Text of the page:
2) Eastern Mass Weather did recognize the November Scandinavian blocking as a precursor to a season with a great proclivity for poleward heat flux/transfer...another parallel to 1969. We simply interpreted this as a BIG indicator for blocking. However this may have worked out TOO well. A SSW was NOT expected, but one did occur near the onset of the New Year. First of all, this probably served to shorten the duration of the favorable early December period, as the period preceding SSW events is usually hostile too blocking. Additionally, once it materialized,  the problem was that unlike last season, this SSW was not focused over the north atlantic, but rather the other side of the globe. Thus it did NOT promote NAO blocking, but instead amplified the hostile MJO, which due to no show el nino, was mired in la nina like phases like 1969. This also set up the recovery of the PV, which in conjunction with la nina like MJO worked to deconstructively interfere with second half blocking typical of weak modoki el nino seasons. 
 
It was a very flawed outlook that still provided plenty of instructional value, thus it will benefit future outlooks. Unfortunately, that if of little solace to southern New England snow lovers this season.
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1 hour ago, NorEastermass128 said:

Looks like March comes in like a lion....with a driving rainstorm. 

This pattern/storm track has been in place since November, it's been amazingly stable.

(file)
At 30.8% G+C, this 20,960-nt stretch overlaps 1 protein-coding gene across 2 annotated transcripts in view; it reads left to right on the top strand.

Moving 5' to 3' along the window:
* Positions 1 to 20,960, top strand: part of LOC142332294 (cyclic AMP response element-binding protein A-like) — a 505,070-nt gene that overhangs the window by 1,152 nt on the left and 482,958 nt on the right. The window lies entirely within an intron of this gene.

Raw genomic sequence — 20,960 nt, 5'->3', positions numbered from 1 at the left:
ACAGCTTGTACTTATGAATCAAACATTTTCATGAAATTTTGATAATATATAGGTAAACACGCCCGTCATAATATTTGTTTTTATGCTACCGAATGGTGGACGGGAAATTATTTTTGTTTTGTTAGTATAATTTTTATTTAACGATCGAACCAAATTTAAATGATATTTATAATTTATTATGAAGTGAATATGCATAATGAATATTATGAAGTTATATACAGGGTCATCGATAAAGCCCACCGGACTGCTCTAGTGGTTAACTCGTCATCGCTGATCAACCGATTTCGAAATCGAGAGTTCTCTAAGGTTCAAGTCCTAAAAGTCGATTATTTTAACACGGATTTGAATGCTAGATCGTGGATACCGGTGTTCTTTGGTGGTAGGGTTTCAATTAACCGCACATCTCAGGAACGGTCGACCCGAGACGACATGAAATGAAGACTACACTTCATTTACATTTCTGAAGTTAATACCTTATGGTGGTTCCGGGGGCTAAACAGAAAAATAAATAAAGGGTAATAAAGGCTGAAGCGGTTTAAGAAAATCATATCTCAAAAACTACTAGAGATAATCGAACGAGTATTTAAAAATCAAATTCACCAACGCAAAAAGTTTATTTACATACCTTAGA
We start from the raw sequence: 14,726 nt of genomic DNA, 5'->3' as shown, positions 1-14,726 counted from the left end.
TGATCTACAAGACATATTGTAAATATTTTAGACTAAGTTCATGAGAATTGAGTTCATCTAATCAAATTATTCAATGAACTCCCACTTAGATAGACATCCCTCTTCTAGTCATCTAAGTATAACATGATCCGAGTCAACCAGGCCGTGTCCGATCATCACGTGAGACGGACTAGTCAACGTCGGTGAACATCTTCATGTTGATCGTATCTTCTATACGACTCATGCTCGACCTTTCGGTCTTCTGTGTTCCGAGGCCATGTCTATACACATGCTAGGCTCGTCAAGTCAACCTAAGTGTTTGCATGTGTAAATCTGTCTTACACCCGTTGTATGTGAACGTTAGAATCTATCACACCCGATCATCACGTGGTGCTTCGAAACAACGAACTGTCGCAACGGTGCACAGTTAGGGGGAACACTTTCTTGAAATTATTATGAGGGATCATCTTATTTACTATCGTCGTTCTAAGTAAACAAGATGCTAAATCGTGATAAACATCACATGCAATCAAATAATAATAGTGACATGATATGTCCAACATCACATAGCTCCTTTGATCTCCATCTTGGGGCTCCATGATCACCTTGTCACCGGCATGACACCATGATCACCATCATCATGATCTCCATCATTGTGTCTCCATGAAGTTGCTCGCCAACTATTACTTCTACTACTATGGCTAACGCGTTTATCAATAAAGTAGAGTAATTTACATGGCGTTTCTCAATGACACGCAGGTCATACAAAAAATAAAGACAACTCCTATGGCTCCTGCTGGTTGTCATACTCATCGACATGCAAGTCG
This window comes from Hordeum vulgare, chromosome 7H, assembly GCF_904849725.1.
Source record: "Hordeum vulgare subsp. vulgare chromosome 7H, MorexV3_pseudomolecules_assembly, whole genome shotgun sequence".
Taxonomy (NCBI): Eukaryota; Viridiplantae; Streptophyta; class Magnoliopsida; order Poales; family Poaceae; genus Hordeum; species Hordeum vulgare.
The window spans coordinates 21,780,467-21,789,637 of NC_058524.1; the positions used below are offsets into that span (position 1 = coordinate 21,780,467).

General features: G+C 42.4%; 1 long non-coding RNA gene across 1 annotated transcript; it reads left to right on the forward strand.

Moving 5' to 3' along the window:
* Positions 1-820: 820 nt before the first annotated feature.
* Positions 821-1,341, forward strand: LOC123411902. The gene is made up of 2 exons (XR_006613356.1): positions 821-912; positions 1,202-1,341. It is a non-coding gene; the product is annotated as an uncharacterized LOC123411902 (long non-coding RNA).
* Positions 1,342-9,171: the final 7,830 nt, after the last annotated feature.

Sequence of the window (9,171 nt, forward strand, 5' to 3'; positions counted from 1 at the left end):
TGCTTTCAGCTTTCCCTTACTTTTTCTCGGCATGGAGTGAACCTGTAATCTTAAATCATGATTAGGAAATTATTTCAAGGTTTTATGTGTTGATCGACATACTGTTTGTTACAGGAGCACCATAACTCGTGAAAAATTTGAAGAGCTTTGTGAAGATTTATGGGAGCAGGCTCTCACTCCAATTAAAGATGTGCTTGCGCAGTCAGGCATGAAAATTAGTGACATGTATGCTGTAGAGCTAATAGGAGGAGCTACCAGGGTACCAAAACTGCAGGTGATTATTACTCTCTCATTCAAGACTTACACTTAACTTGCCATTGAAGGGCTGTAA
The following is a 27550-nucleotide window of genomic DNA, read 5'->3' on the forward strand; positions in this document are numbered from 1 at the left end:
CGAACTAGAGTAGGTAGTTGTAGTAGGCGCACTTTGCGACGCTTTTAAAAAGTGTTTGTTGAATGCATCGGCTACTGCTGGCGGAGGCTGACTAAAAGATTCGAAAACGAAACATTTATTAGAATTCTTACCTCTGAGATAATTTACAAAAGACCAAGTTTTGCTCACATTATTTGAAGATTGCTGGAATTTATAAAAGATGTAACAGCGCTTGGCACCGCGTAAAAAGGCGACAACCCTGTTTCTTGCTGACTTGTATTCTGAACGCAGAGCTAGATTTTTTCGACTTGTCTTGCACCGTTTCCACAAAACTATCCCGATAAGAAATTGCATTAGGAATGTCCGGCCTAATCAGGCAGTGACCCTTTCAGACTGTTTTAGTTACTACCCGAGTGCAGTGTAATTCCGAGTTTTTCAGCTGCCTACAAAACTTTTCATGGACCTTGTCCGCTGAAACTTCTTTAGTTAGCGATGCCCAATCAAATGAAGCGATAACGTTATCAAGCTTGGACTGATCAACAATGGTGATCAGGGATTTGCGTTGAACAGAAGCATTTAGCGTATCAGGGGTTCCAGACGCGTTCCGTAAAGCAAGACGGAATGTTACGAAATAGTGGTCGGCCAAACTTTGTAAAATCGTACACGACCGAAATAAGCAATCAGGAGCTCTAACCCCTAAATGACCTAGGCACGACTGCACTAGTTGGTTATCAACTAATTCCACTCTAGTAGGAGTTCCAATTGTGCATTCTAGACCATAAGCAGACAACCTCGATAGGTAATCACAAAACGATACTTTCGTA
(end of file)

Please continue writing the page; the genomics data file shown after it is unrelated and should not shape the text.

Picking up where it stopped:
The only difference between all rain vs any frozen/snow combo was how much arctic air was present prior to the cutter. 

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1 hour ago, NorEastermass128 said:

Looks like March comes in like a lion....with a driving rainstorm. 

Remember when the euro showed a 2 foot snowstorm next week?

Awful model this winter

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7 minutes ago, Snow88 said:

Remember when the euro showed a 2 foot snowstorm next week?

Awful model this winter

Dude it was like 8-9 days out. WTF.

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3 minutes ago, CoastalWx said:

Dude it was like 8-9 days out. WTF.

Lol.  I can't believe he actually posted that. Even for metfan that is cringe-worthy. 

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34 minutes ago, CoastalWx said:

Dude it was like 8-9 days out. WTF.

Models had a nice PNA ridge. Now they are losing it .

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Just now, Snow88 said:

Models had a nice PNA ridge. Now they are losing it .

Like yourself and many others...

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Just now, dryslot said:

Like yourself and many others...

Weenies gonna ween

I'm about to cancel my stormvista subscription. Winter is about over.

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1 minute ago, Snow88 said:

Weenies gonna ween

I'm about to cancel my stormvista subscription. Winter is about over.

I usually go until april.

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2 hours ago, Baroclinic Zone said:

Hard to believe we are staring at March now.  Hoping to see the modeled warmth come to fruition and extend out.

What modeled warmth? Looks like 40s over 20s 

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1 hour ago, CoastalWx said: